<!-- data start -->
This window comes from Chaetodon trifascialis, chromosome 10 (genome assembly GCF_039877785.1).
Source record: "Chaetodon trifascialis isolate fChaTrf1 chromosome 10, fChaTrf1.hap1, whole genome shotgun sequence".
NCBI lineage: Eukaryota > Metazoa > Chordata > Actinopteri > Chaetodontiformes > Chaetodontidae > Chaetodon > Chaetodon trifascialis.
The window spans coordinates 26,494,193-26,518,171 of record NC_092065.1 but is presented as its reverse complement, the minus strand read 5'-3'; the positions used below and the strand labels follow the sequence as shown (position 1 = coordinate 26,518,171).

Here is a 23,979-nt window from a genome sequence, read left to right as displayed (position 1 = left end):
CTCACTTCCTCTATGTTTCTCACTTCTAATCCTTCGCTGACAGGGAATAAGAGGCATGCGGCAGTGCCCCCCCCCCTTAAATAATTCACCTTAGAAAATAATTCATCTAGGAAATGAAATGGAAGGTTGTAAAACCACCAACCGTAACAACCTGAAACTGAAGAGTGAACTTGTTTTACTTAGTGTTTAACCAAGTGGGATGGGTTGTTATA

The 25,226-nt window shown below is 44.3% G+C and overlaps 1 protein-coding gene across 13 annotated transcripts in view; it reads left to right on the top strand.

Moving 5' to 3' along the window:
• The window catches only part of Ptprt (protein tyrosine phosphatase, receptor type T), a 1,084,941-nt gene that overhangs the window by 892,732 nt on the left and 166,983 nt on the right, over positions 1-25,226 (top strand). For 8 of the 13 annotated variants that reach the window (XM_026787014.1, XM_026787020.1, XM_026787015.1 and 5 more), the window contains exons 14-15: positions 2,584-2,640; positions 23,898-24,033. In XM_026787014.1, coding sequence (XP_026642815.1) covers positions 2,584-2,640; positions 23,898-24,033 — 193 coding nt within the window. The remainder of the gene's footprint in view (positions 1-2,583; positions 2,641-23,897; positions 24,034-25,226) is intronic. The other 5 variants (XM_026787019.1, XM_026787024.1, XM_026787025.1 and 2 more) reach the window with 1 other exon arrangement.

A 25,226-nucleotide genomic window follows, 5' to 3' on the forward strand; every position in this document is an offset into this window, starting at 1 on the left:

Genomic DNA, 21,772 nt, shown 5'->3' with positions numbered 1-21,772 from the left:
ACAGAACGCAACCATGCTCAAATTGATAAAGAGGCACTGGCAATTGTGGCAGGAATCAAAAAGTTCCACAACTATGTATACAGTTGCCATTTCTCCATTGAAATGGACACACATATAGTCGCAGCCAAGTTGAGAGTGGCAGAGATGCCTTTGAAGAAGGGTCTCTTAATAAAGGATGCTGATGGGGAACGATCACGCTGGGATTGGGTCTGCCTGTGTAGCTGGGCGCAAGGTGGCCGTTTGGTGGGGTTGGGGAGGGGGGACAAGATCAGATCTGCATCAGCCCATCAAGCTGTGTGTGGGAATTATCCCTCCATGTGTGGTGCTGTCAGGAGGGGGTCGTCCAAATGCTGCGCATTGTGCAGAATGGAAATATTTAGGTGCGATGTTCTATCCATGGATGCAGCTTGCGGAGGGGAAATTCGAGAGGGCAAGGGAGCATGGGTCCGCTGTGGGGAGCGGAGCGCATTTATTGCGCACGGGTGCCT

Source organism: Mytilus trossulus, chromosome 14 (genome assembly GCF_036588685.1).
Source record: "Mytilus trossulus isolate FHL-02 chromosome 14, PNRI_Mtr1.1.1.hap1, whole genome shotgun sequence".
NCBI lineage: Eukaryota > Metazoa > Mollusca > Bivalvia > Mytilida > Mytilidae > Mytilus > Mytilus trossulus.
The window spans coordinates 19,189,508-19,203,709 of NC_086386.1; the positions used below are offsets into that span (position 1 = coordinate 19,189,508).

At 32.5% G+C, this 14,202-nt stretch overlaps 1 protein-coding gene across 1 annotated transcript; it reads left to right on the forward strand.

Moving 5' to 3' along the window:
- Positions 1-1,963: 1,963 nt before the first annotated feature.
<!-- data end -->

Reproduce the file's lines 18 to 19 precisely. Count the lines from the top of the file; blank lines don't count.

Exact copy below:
Moving 5' to 3' along the window:
- Positions 1-1,963: 1,963 nt before the first annotated feature.